BALTIMORE – Mitch Garver was in so much pain after being hit in the groin by a foul ball Tuesday, the Twins decided to send him to a hospital to be checked out. They are glad they did.

After an ultrasound scan, doctors determined the catcher needed surgery on a particularly sensitive area, and he remained at University of Maryland Medical Center overnight. Garver was placed on the 10-day injured list, and he will need a few weeks to recover, manager Rocco Baldelli said.

"This is about as painful a situation as you could ever see. This is beyond painful," Baldelli said. "It's obviously a delicate thing to talk about. It's trauma to the groin area, [and] that's what we're going to leave it as right now."

Garver spent Wednesday's game at the team's hotel, then joined the team for their flight to Kansas City. He will return to Minneapolis to begin recuperation on Thursday.

In his place, Ryan Jeffers returned to the Twins after spending May with Class AAA St. Paul. Jeffers will handle much of the catching load for now, Baldelli said, with Ben Rortvedt and Willians Astudillo getting occasional starts.

The circumstances aren't ideal, Jeffers said, but he's a better player now than when he was sent down with a .147 average. On Wednesday he drove in the Twins' first two runs — on a solo homer in his first at-bat and on his first career triple in the eighth.

"It really gave me the opportunity to dig in on myself, dig in on my swing, just really hone in on things. When you're playing every day, you can find a rhythm and really start getting your timing," said Jeffers, whose homer was the first of his career away from Target Field. "I'm in a really good spot right now."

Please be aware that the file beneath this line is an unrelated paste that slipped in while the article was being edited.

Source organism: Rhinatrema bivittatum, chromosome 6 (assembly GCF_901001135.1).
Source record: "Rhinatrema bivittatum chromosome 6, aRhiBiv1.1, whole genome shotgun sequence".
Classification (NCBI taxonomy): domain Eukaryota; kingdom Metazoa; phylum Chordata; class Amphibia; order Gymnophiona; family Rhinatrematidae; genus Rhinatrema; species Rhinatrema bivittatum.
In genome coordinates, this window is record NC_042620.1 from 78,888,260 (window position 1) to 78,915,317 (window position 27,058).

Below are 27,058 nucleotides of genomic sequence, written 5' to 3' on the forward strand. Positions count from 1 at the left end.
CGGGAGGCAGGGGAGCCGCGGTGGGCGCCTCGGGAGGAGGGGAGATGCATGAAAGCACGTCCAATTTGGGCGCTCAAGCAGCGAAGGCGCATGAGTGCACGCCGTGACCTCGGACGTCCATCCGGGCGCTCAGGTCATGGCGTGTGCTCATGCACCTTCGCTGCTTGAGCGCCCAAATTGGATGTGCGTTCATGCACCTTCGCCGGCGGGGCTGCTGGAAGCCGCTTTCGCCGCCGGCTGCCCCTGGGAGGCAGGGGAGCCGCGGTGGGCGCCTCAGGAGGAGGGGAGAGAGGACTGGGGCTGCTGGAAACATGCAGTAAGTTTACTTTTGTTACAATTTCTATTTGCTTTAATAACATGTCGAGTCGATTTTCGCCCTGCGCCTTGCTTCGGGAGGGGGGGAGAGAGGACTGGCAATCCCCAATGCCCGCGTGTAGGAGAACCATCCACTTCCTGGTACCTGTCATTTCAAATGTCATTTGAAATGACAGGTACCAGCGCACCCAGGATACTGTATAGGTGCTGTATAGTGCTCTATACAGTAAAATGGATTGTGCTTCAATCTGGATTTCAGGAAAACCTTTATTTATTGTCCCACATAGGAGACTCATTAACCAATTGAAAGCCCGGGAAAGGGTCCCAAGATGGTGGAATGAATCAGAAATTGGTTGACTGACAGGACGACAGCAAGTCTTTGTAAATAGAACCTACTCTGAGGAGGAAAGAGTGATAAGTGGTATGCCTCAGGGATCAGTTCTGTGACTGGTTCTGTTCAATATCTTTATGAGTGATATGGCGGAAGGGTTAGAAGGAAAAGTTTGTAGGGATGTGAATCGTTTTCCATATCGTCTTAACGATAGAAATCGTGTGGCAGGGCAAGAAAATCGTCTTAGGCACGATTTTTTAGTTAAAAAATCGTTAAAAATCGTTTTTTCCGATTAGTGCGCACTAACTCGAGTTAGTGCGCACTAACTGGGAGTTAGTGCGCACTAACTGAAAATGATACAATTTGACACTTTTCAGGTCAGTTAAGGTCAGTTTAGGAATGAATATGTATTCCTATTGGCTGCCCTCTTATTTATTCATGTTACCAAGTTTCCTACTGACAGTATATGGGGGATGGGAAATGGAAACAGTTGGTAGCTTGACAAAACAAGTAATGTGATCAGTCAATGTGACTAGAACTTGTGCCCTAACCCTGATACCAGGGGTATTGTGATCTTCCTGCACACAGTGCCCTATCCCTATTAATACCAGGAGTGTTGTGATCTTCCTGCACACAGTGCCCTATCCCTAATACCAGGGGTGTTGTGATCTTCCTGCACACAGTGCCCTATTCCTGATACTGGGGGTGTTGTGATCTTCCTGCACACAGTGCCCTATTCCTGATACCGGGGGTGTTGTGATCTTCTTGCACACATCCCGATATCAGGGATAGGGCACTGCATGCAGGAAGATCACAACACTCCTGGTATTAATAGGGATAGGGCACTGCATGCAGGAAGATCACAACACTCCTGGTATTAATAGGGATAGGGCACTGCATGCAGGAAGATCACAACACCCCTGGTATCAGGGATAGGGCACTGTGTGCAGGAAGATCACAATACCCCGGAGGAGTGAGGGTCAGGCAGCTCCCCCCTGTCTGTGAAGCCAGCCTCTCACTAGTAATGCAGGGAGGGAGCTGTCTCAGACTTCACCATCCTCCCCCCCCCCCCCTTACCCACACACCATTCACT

Welcome to the bigs

When Thad Levine was assistant general manager with the Rangers, he tried to sign 16-year-old Dominican outfielder Gilberto Celestino, but the Astros outbid Texas with a $1.6 million offer.

"But I knew back then he was going to be a big leaguer," Levine said with evident pride Wednesday, as he watched Celestino prepare for his major league debut. The Twins GM helped negotiate the trade that brought Celestino and Jorge Alcala from Houston for reliever Ryan Pressly in 2018 Now both acquisitions are in the majors.

Not that Celestino, now 22, saw it coming, even though the Twins had him clear COVID-19 protocols Monday, just in case. He had suited up Tuesday to make his Class AAA debut for the Saints, but the game was rained out at Louisville. Then he learned he would be making a debut at a whole other level.

"It was a big surprise when they called" Tuesday, the rookie said. "I called my mom, my family, everybody was really happy. Today I saw I'm in the lineup, and that's a dream come true for me and my family."

The Twins had little choice but to dip into their system once more after Rob Ref­snyder exhibited concussion symptoms following his full-speed collision with the center field wall Monday. He went on the seven-day concussion list.

Celestino, considered the top defensive outfielder in the farm system, became the sixth different Twin to start in center this season.

"Cellie's an easy guy to pull for, the way he handles himself," Baldelli said. "He's a very cerebral, young guy. He carries himself kind of like an older individual. … I've always enjoyed watching him go."

"That makes me really happy. I appreciate that compliment coming from him," Celestino said.

Another CF option

Infielder Nick Gordon, who made his third career start Wednesday, began taking fly balls in center field this week, in order to help out if called upon. He is also a potential third baseman in a pinch, Baldelli said.